The latest challenge to the proposed Southwest Corridor light-rail line is a federal lawsuit filed by residents and the owner of Claremont Apartments in Minnetonka, which is adjacent to an area of woods and trails. Portions of the line would come as close as 90 feet to the apartments.

The suit claims that the Metropolitan Council, which would build the line (also called the Green Line Extension), violated federal environmental laws and did not properly follow Minnesota's municipal-consent process because it sought approval before an added environmental review was issued. (A similar lawsuit regarding the Kenilworth Corridor was filed last year by the Lakes and Parks Alliance of Minneapolis.)

The case is complex. But the ruling will have impact on the progress — and cost — of the line, since a delay in construction would add expense to the current estimate of about $1.6 billion.

The two lawsuits are significant. But it's important to remember that previous light-rail projects faced hurdles, too. The Central Corridor (the Green Line) had high-profile disputes with the University of Minnesota and Minnesota Public Radio, for instance, but those were resolved, and ridership figures confirm the line is now an unquestioned success.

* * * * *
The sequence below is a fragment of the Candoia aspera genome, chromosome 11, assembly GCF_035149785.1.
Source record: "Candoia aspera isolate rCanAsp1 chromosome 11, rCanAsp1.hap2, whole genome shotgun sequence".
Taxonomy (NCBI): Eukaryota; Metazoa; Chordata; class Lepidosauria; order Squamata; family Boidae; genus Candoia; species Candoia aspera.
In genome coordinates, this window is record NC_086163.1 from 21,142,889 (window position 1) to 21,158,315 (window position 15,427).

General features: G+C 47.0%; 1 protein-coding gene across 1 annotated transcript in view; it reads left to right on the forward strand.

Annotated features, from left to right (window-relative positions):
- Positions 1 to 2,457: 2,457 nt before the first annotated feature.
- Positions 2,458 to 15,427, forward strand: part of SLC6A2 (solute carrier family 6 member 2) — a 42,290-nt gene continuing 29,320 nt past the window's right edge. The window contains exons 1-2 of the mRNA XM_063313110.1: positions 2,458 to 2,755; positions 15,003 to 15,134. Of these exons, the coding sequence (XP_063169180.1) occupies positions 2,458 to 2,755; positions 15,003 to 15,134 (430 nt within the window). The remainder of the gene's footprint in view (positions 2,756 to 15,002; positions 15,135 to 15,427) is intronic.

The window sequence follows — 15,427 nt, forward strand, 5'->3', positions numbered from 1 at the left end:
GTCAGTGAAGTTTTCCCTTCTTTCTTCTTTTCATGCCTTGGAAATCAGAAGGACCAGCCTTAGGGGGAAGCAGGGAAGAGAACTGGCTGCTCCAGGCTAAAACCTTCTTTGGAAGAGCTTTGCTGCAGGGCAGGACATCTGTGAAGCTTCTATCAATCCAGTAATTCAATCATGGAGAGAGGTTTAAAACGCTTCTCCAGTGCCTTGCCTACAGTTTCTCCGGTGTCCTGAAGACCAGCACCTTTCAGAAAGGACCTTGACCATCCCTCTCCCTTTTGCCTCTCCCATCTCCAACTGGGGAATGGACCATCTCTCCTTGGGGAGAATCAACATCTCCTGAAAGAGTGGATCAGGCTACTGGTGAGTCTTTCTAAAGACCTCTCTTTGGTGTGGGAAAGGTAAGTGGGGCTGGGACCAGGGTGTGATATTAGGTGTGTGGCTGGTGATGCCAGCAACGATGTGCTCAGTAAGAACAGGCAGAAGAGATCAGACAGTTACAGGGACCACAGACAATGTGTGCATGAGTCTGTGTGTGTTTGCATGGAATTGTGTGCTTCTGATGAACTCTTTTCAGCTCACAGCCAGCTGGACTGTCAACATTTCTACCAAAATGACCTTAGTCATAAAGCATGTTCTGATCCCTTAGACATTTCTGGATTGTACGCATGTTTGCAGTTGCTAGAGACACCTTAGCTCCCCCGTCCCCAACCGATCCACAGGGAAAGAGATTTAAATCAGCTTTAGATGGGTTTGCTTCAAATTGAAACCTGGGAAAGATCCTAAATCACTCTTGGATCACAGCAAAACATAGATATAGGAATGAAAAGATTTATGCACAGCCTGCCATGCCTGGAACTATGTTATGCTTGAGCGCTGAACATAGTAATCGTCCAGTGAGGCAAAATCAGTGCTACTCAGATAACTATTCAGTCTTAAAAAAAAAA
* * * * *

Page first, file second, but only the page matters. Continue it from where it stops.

Indeed, a more ominous obstacle for Southwest may loom to the east, at the State Capitol, where Republican resistance in the Legislature might make building extensions of both the Green and Blue lines nearly financially impossible.

Those legislators should seize upon a truly unique opportunity for the metro area and the state. The federal government may pay up to half of the project's cost, and the line is increasingly backed by the Obama administration, which budgeted $150 million for Southwest as a first installment of the federal funding process. Additionally, the Federal Transit Administration recently upgraded Southwest's ranking to "medium-high" from "medium," signaling that federal funds could come if state and local funding is secured.

Businesses, workers and the state's economy would benefit from a better link between downtown Minneapolis and the job-rich southwestern suburbs. Legislative leaders should not let ideological rigidity squelch this pro-growth transit opportunity.